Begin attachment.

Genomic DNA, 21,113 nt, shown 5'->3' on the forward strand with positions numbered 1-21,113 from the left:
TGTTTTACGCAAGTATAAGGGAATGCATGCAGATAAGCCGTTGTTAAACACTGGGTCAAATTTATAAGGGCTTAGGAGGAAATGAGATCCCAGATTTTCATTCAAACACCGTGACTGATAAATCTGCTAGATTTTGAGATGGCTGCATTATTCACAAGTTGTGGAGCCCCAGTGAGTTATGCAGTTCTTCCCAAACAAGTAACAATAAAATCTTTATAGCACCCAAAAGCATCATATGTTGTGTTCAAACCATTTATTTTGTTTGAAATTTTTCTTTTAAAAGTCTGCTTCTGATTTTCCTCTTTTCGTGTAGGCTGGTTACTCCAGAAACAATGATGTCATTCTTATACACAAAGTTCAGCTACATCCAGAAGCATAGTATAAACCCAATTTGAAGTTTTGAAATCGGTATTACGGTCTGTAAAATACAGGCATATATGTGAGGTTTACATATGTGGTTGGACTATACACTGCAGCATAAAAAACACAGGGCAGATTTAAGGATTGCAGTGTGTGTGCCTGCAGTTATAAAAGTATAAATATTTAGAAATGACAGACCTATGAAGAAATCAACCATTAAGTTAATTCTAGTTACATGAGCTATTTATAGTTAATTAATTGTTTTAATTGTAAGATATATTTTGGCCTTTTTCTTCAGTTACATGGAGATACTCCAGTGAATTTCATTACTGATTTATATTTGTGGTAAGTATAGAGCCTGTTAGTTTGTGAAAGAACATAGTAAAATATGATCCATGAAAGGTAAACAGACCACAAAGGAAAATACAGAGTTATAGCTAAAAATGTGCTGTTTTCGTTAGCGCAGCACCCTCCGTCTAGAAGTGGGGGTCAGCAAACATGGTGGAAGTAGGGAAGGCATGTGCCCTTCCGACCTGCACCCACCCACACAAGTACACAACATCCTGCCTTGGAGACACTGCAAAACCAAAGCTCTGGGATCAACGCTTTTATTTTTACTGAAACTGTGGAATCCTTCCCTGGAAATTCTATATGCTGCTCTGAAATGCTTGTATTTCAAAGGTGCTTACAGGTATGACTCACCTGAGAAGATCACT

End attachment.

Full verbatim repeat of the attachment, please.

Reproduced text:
Genomic DNA, 21,113 nt, shown 5'->3' on the forward strand with positions numbered 1-21,113 from the left:
TGTTTTACGCAAGTATAAGGGAATGCATGCAGATAAGCCGTTGTTAAACACTGGGTCAAATTTATAAGGGCTTAGGAGGAAATGAGATCCCAGATTTTCATTCAAACACCGTGACTGATAAATCTGCTAGATTTTGAGATGGCTGCATTATTCACAAGTTGTGGAGCCCCAGTGAGTTATGCAGTTCTTCCCAAACAAGTAACAATAAAATCTTTATAGCACCCAAAAGCATCATATGTTGTGTTCAAACCATTTATTTTGTTTGAAATTTTTCTTTTAAAAGTCTGCTTCTGATTTTCCTCTTTTCGTGTAGGCTGGTTACTCCAGAAACAATGATGTCATTCTTATACACAAAGTTCAGCTACATCCAGAAGCATAGTATAAACCCAATTTGAAGTTTTGAAATCGGTATTACGGTCTGTAAAATACAGGCATATATGTGAGGTTTACATATGTGGTTGGACTATACACTGCAGCATAAAAAACACAGGGCAGATTTAAGGATTGCAGTGTGTGTGCCTGCAGTTATAAAAGTATAAATATTTAGAAATGACAGACCTATGAAGAAATCAACCATTAAGTTAATTCTAGTTACATGAGCTATTTATAGTTAATTAATTGTTTTAATTGTAAGATATATTTTGGCCTTTTTCTTCAGTTACATGGAGATACTCCAGTGAATTTCATTACTGATTTATATTTGTGGTAAGTATAGAGCCTGTTAGTTTGTGAAAGAACATAGTAAAATATGATCCATGAAAGGTAAACAGACCACAAAGGAAAATACAGAGTTATAGCTAAAAATGTGCTGTTTTCGTTAGCGCAGCACCCTCCGTCTAGAAGTGGGGGTCAGCAAACATGGTGGAAGTAGGGAAGGCATGTGCCCTTCCGACCTGCACCCACCCACACAAGTACACAACATCCTGCCTTGGAGACACTGCAAAACCAAAGCTCTGGGATCAACGCTTTTATTTTTACTGAAACTGTGGAATCCTTCCCTGGAAATTCTATATGCTGCTCTGAAATGCTTGTATTTCAAAGGTGCTTACAGGTATGACTCACCTGAGAAGATCACT